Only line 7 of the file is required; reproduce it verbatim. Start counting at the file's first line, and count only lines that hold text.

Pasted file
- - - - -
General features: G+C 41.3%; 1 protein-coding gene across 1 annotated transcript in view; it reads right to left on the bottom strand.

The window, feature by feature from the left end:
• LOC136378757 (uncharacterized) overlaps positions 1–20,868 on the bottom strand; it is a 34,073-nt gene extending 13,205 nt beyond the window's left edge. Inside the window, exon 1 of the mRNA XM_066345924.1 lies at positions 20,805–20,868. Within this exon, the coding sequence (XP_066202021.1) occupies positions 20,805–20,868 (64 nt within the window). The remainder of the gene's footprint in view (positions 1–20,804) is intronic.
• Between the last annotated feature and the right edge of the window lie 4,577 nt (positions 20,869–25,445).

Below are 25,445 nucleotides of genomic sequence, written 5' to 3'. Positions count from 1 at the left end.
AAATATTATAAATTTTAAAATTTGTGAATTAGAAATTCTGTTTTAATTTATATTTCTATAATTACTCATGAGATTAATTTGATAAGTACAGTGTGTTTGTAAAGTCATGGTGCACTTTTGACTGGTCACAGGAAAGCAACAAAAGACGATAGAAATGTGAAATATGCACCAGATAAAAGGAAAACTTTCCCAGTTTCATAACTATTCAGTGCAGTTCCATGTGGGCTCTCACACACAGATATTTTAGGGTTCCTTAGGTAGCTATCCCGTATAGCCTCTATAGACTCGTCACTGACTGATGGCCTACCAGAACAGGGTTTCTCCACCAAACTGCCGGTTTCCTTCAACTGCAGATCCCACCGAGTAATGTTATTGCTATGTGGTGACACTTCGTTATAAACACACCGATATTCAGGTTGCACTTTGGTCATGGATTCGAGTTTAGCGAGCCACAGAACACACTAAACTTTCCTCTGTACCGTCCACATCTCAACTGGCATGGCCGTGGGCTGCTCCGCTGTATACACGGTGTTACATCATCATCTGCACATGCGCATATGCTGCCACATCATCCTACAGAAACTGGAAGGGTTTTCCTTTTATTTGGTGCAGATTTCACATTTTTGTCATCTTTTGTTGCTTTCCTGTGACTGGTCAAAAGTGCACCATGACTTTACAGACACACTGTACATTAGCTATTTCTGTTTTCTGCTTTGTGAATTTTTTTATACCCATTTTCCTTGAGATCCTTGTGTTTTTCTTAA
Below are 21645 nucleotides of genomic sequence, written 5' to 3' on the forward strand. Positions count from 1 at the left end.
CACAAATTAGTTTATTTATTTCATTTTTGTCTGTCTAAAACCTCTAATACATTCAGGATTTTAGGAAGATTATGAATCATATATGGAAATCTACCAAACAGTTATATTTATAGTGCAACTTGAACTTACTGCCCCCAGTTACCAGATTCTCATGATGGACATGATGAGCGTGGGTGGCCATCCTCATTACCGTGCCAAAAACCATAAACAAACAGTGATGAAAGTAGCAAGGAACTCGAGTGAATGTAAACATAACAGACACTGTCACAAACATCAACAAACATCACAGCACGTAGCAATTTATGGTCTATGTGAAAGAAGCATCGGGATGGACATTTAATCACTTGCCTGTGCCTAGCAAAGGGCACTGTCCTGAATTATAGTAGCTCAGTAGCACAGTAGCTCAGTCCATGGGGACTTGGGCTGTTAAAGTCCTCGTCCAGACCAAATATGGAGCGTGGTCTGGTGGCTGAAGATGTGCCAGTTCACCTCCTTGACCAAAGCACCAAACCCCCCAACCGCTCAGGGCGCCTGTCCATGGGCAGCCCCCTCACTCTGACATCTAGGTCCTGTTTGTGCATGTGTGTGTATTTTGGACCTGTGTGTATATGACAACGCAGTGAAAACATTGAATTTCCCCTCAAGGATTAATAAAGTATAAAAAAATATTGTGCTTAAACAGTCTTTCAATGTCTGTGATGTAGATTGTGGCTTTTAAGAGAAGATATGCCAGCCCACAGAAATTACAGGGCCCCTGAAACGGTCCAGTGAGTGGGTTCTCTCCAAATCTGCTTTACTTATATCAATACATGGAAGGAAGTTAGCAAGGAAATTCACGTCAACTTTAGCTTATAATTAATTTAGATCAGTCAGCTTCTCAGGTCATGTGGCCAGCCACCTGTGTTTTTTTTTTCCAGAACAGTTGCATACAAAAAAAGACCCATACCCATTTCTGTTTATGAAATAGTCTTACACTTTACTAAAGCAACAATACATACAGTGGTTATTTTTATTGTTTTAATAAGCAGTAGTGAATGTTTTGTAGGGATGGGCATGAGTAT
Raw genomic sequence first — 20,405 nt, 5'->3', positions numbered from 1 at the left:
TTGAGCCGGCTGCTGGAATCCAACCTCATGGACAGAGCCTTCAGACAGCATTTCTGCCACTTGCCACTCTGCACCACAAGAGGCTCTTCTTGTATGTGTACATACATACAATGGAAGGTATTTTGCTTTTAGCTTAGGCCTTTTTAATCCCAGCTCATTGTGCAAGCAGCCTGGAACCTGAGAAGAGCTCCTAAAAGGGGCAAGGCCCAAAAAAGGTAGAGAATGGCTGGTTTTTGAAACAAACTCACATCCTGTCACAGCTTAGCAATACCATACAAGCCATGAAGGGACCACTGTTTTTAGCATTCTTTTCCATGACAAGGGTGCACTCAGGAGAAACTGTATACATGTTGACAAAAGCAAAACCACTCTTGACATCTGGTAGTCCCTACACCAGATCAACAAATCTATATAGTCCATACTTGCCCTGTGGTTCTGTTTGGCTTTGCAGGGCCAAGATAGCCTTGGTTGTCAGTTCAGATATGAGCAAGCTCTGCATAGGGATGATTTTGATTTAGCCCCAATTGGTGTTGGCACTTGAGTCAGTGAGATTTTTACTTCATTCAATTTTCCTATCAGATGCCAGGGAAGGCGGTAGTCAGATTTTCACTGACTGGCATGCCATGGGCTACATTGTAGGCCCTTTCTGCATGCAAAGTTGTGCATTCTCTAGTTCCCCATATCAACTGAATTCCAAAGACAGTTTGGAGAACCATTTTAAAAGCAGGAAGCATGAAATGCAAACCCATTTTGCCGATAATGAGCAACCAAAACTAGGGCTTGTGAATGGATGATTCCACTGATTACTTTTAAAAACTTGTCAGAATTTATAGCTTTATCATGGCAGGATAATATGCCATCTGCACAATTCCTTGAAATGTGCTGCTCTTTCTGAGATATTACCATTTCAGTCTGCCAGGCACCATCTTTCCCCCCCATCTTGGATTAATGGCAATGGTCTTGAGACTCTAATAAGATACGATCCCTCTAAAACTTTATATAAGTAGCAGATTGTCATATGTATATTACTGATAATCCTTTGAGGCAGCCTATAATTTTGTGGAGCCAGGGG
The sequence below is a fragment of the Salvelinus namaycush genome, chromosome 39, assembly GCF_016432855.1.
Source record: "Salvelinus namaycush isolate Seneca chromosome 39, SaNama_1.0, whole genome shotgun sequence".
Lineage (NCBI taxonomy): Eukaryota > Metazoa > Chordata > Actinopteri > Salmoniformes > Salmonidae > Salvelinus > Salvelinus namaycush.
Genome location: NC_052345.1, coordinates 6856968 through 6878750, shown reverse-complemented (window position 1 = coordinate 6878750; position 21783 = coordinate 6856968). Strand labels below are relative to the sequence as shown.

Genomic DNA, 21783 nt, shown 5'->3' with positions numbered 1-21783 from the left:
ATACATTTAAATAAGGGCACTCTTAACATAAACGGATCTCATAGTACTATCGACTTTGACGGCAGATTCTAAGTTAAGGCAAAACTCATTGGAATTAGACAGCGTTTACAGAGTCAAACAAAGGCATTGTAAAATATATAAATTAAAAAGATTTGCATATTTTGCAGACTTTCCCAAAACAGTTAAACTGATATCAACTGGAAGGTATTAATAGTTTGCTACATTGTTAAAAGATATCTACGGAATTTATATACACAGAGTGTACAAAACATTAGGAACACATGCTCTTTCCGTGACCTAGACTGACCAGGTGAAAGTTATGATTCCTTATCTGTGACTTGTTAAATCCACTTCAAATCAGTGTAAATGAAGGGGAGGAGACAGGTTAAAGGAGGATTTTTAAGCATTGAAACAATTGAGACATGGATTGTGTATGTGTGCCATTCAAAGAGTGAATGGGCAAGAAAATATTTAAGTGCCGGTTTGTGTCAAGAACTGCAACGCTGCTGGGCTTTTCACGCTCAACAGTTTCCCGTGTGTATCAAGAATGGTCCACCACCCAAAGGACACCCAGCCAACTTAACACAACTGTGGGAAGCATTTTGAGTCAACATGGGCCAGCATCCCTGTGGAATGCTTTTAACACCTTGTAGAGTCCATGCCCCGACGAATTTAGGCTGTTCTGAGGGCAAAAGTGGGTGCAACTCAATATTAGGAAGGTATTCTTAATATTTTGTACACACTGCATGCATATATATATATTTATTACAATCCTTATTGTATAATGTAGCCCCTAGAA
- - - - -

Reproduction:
Below are 21645 nucleotides of genomic sequence, written 5' to 3' on the forward strand. Positions count from 1 at the left end.